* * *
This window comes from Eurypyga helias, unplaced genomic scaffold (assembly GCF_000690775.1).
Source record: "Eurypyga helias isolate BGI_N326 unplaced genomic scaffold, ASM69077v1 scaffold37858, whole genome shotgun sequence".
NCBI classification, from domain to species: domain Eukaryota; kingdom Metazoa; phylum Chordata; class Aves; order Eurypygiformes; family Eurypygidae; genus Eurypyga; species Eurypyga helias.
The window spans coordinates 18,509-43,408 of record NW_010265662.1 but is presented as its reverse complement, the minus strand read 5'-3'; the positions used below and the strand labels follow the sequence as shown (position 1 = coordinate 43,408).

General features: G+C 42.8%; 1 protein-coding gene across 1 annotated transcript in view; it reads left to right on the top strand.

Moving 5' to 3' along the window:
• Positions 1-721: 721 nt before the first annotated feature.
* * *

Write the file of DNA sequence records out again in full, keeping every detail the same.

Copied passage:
This window comes from Eurypyga helias, unplaced genomic scaffold (assembly GCF_000690775.1).
Source record: "Eurypyga helias isolate BGI_N326 unplaced genomic scaffold, ASM69077v1 scaffold37858, whole genome shotgun sequence".
NCBI classification, from domain to species: domain Eukaryota; kingdom Metazoa; phylum Chordata; class Aves; order Eurypygiformes; family Eurypygidae; genus Eurypyga; species Eurypyga helias.
The window spans coordinates 18,509-43,408 of record NW_010265662.1 but is presented as its reverse complement, the minus strand read 5'-3'; the positions used below and the strand labels follow the sequence as shown (position 1 = coordinate 43,408).

General features: G+C 42.8%; 1 protein-coding gene across 1 annotated transcript in view; it reads left to right on the top strand.

Moving 5' to 3' along the window:
• Positions 1-721: 721 nt before the first annotated feature.